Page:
A multispectral scanning radiometer has been used to obtain measurements of the reflection function of marine stratocumulus clouds at 0.75, 1.65 and 2.16 μm. These observations were obtained from the NASA ER-2 aircraft as part of the First ISCCP [International Satellite Cloud Climatology Project] Regional Experiment (FIRE), conducted off the coast of southern California during July 1987. Multispectral images of the reflection function were used to derived the optical thickness and effective particle radius of stratiform cloud layers on four days. In addition to the radiation measurements, in situ microphysical measurements were obtained from the University of Washington Convair C-131A aircraft. In this paper we compare remote sensing results with in situ observations, which show a good spatial correlation for both optical thicknesses and effective radius. These comparisons further show systematic differences between remote sensing and in situ values, with a tendency for remote sensing to overestimate the effective radius by ∼2–3 μm, independent of particle radius. The optical thickness, in contrast, is somewhat overestimated for small optical thickness and underestimated for large optical thicknesses. An introduction of enhanced gaseous absorption at a wavelength of 2.16 μm successfully explains some of these observed discrepancies.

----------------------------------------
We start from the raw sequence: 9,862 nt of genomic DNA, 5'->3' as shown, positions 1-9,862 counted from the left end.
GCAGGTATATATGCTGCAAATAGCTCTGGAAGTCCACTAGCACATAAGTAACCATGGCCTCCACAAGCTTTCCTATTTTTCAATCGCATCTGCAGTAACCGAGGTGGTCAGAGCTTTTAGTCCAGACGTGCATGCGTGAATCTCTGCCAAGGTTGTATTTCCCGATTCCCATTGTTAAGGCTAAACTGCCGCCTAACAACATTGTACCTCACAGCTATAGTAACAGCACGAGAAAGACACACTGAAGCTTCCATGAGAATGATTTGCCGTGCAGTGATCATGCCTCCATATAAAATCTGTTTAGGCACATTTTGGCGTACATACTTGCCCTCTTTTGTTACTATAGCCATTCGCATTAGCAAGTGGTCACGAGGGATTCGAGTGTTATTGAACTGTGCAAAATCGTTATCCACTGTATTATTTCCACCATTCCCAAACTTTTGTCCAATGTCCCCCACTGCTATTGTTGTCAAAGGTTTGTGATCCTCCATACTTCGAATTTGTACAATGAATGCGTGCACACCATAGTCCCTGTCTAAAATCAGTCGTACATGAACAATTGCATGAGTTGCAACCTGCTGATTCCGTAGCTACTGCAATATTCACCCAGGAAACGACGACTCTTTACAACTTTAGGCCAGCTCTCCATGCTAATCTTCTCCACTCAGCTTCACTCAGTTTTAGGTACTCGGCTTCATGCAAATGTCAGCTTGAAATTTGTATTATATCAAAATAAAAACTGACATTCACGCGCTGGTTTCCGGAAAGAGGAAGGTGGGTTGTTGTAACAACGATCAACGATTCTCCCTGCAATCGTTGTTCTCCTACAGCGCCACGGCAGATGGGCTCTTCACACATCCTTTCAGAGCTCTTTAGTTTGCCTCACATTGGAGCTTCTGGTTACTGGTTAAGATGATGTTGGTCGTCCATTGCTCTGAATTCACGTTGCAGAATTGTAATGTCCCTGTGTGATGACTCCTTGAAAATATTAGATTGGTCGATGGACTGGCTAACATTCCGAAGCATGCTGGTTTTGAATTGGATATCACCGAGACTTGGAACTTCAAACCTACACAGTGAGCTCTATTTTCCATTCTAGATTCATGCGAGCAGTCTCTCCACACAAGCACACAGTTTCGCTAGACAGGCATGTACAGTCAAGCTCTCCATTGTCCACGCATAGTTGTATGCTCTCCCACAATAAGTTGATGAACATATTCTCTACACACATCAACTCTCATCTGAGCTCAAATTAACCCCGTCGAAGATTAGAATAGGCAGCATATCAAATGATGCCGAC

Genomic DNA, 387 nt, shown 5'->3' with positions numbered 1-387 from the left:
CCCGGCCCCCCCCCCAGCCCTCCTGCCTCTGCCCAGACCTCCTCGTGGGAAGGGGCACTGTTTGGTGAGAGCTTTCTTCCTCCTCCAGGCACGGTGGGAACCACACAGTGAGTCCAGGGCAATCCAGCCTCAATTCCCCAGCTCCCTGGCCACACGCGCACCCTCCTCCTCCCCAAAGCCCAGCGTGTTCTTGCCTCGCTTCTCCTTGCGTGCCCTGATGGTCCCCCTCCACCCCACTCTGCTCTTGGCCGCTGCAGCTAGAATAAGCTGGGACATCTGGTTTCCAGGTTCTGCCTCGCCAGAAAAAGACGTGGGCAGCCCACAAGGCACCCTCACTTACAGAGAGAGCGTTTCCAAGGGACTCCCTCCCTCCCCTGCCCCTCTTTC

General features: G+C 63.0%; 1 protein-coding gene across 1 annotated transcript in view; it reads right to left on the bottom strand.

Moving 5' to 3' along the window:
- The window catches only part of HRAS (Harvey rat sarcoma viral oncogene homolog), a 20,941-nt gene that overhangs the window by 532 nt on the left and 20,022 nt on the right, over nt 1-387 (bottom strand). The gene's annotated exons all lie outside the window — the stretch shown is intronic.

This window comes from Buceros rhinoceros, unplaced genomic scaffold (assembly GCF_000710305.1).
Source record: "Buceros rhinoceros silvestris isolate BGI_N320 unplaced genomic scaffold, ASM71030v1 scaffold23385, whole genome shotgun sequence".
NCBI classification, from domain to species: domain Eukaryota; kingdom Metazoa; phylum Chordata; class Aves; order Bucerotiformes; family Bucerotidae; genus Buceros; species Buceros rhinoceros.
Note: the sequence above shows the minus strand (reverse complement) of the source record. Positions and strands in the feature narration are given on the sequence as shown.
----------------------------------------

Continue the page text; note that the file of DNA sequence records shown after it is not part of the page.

Marginal probability density functions of optical thickness, liquid water path and effective radius have been derived from our remote sensing results. The joint probability density function of liquid water path and effective radius shows that the effective radius increases as the liquid water path increases for optically thin clouds, in contrast to optically thick clouds for which the effective radius decreases with increasing liquid water path.